Tuesday, August 09, 2011

Germany and the Consistency of National Character

Some time ago we applauded Roger Cohen for a brilliant article at the New York Times on Times of Upheaval.

Cohen followed that up with a piece about Germany and German Chancellor Angela Merkel, viewing the German situation from a very American viewpoint, a biased position which may not accurately portray the political realities in Germany or in Europe, where the LawPundit is currently domiciled.

Things look different in Europe and Germany than Americans in America envision and they most certainly look different now in Germany after the reunification than they did before. The days of the Berlin Air Lift and of John F. Kennedy's famous line "Ich bin ein Berliner" have all but vanished and younger generations often know nothing about them. It is like asking younger generations who Elvis Presley was. They often don't know.

After World War II, a German recently told me, Americans were viewed almost like gods. Today, that same person stated, one is appalled by America on many fronts and sees the USA increasingly like a 3rd world country.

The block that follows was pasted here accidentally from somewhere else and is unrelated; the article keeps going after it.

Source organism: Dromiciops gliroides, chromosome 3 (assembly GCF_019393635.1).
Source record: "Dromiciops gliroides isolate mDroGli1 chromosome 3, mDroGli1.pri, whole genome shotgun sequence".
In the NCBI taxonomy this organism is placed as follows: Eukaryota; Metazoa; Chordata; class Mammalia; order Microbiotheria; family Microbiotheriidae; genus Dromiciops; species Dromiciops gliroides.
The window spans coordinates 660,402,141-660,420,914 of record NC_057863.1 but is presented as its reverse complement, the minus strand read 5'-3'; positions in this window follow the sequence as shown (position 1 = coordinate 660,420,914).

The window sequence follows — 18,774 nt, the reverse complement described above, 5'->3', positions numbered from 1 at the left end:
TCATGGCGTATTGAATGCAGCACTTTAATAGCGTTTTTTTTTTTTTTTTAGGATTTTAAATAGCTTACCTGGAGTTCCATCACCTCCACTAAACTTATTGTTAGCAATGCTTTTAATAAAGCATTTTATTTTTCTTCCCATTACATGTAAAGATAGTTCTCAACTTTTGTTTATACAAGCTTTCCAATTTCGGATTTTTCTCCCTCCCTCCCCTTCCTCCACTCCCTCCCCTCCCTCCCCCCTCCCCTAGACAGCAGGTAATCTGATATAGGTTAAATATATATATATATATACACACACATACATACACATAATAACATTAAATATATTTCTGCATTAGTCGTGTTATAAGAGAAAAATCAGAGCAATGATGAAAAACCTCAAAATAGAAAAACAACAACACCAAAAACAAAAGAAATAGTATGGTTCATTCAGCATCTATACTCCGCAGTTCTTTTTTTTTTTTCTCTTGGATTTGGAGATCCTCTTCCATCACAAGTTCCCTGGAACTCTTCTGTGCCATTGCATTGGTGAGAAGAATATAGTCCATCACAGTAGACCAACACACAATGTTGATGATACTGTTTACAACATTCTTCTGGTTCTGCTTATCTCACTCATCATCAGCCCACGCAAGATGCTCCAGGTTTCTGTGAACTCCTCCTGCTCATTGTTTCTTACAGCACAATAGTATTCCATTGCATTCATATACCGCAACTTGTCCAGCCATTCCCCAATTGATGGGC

There are many reasons for this.

Europeans generally view Americans as unsophisticated. Many people in Germany and Europe speak several languages -- many people in America can not even speak their own one language properly.

When you get past American elites, F. Scott Fitzgerald's vision of Great Gatsby's "vast obscurity beyond the city, where the dark fields of the republic rolled on under the night" applies.

In Europe, American political resistance to national health care is viewed as barbaric -- America was the last industrialized country to implement national health care for its citizens and yet, reactionary elements in the USA are trying to reverse that. People in Europe just shake their heads.

German gratefulness to America for past historical deeds is particularly absent in younger generations, who in fact are more apt to view Americans in an unsophisticated light. A Pew Survey of Global Attitudes in 2008 found that only 55% of all Germans had a positive view of Americans and that statistic will be lower now after the debt ceiling fiasco.

Germany is increasingly following its own path. The American expectation that Germany will dance to the tune of Uncle Sam is flawed.

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